Sharing families report changes in their families, in their own self development, in their kids, and in how they interact with the community. For a number of Sharing Families Family by Family has provided a gateway to employment and education.

Sharing family quotes:
“Since becoming part of FbyF, I was able to realise that I was valued as a mum and that I actually am doing a good job, good enough to try and help others and their families.”
“I used to be just a stay at home mother with no real chance of doing anything else. Since FbyF I’ve done a Foundation Course and started a Bachelor in Behavioural Science at Flinders University.”

Projected savings for the service system:
A cost-benefit analysis has shown that for every dollar invested in Family by Family taxpayers are saving seven dollars through the reduced need for out-of-home care and child protection services. Direct savings to the government could be as high as $79.8m over the next ten years. Governments in South Australia and New South Wales have seen
the value and invested in the growth of Family by Family.

“This could be the solution to the problems with child protection that have plagued us for decades.”
Jay Weatherill, Premier of South Australia

“One of the most inspiring approaches to assisting very vulnerable families…that I’ve come across in four decades.”
Emeritus Professor Dorothy Scott OAM

What metrics are used to track the impact of the project?

The primary measurement tool for Family by Family, the ‘bubbles and stickers’, was designed with families and went through 15 iterations. First and foremost we wanted families to be able to track their own progress. The tool measures progress toward self- set goals at the beginning, middle and end of a link-up. Goals typically fall into one of 4 categories: kids behaviours; parents behaviours; social contact; or family interactions.
Families (including children) rate their progress against these goals as “heaps worse” “worse” “no change” “better” or “heaps better” using stickers. (‘Heaps’ being an Australian term for ‘a lot’).

The second data source is a post program questionnaire designed to track the pattern of outcomes across the program and the mechanisms that are fired (ie what prompts the change). The questionnaire explores change related to: social capital; positive family relationships; future orientation; personal development; self esteem; social learning theory; and locus of control. These are related to the behaviours that were identified as ‘thriving behaviours’ in the initial stage of user research.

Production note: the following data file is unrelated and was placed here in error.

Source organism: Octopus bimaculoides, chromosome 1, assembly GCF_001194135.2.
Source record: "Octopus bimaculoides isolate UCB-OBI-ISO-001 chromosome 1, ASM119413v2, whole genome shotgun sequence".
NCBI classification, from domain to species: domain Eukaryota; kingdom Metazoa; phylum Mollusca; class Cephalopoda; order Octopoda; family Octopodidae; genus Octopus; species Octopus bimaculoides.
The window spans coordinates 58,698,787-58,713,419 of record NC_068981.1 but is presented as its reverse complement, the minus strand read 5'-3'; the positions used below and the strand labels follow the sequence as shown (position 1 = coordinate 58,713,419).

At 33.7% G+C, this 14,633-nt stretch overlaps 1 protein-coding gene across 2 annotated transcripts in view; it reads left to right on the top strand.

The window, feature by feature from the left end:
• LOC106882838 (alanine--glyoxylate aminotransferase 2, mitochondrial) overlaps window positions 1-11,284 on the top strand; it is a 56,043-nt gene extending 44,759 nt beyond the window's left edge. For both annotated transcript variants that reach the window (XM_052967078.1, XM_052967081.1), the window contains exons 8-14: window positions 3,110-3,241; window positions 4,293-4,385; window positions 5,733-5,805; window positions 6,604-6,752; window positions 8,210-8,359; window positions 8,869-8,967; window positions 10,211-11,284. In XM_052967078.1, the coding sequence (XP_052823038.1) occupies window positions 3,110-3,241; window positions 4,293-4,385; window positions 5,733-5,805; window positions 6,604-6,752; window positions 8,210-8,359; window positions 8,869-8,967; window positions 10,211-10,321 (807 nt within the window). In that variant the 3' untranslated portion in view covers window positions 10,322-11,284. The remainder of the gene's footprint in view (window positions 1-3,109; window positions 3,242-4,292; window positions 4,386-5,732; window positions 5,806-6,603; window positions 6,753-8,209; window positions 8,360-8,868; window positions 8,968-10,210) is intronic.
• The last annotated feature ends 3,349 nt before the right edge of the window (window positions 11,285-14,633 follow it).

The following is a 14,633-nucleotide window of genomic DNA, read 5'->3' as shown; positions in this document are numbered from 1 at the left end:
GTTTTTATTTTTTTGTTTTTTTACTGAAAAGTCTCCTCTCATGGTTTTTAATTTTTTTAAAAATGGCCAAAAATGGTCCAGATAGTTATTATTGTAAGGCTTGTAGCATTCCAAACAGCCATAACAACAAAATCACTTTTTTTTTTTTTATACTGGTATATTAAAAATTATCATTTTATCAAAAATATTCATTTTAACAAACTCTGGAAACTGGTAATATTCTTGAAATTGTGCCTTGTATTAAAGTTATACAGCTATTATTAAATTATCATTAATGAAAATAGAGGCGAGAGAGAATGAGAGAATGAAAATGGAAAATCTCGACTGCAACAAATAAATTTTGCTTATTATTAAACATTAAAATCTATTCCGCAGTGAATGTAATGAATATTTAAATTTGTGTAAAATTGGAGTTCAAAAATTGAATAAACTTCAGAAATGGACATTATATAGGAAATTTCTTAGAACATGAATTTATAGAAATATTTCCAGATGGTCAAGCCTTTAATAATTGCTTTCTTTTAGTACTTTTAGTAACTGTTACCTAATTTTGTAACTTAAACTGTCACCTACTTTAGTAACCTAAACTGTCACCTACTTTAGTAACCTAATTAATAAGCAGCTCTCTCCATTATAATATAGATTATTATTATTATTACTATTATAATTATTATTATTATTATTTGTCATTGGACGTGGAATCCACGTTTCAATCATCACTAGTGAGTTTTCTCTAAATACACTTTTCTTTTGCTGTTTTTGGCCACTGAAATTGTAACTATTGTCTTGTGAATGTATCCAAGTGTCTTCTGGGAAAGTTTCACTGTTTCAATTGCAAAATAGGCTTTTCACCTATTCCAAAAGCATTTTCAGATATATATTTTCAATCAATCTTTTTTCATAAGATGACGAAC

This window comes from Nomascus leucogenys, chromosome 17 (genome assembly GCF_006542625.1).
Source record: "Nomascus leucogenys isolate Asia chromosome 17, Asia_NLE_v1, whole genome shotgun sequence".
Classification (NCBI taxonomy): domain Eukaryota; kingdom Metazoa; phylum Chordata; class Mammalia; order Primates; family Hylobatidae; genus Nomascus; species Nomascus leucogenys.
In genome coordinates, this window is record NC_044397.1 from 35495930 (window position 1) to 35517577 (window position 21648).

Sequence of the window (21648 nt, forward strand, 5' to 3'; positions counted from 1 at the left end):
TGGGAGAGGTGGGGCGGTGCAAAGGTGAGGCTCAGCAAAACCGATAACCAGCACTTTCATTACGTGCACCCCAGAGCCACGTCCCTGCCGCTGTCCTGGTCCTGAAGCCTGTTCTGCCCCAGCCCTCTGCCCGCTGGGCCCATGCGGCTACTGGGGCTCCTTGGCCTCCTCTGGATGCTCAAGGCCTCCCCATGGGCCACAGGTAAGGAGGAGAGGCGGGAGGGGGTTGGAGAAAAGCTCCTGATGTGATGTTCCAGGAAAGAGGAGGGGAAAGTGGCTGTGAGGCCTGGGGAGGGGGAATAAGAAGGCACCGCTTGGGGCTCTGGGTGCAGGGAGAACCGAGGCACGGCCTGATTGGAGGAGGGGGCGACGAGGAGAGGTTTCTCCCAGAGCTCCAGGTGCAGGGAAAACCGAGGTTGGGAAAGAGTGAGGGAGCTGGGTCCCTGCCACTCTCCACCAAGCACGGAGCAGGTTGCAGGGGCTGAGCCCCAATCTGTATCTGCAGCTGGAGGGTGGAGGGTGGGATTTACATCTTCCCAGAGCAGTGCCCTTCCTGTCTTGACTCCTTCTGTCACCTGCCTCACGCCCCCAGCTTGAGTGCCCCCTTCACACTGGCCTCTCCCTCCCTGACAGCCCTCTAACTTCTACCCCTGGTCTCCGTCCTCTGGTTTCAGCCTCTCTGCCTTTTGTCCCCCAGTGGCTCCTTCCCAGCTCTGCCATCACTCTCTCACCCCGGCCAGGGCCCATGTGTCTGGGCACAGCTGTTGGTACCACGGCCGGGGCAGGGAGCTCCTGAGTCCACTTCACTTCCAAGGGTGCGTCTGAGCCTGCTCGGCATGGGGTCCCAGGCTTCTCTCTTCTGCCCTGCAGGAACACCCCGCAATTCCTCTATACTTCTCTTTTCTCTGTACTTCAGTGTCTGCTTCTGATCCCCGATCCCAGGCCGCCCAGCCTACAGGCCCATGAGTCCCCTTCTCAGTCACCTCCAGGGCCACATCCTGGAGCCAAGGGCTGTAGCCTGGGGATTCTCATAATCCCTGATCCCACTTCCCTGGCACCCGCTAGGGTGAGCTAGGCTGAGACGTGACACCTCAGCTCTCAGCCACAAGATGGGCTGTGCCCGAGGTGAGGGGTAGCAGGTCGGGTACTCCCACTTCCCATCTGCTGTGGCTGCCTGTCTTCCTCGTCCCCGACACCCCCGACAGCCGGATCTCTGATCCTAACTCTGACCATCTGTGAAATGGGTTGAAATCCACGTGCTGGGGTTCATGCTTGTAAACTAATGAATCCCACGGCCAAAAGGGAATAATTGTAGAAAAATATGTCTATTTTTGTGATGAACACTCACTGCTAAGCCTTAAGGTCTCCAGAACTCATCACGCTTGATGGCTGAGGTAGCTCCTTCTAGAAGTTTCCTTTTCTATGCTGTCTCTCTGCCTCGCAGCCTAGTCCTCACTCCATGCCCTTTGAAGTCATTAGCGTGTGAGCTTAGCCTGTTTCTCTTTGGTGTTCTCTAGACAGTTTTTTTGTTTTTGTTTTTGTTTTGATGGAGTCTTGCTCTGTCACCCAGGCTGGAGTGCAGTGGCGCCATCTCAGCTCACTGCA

Additional data sources include interviews with coaches and workers of other services. Further detail can be found in the Independent 2011-2012 evaluation report
http://www.tacsi.org.au/assets/Documents/Publications/Family-Project/TACSI-FbyF-Evaluation-Report-2012.pdf

How will winning the Prize raise awareness of the project and further its impact?

Winning the Prize would be an opportunity for Family by Family and TACSI to reinforce the value that co-design approaches can bring to tackling long standing social problems. This would support the growth of Family by Family, TACSI’s work in Caring and with Indigenous Australians and the nascent but committed design for social innovation community in Australia. The Prize would also give TACSI the opportunity to raise its profile amongst the design community across the world. Attracting top design talent will be key to Family by Family’s ongoing impact.

Briefly describe the challenges the project currently faces

Currently Family by Family is in a period of expansion within South Australia and New South Wales and our primary challenges relate to maintaining the fidelity of the model as it grows and spreads. What makes Family by Family different from other peer-to-peer models is the details of the interactions and the ‘families know best’ values of the organisation. Maintaining these is key to success. This means designing ways to adapt the model to new locations whilst keeping the elements that are core to creating change. It means designing training and support systems that enable rather than restrict quality practice. It means designing ways to build organisations’ capabilities to run Family by Family in their localities. And all this whilst continually challenging the norms of the service system and existing funding models.

Please include any other relevant information you would like to share

We would like to jointly credit the project to ‘The Australian Centre for Social Innovation and families in Marion and Playford.’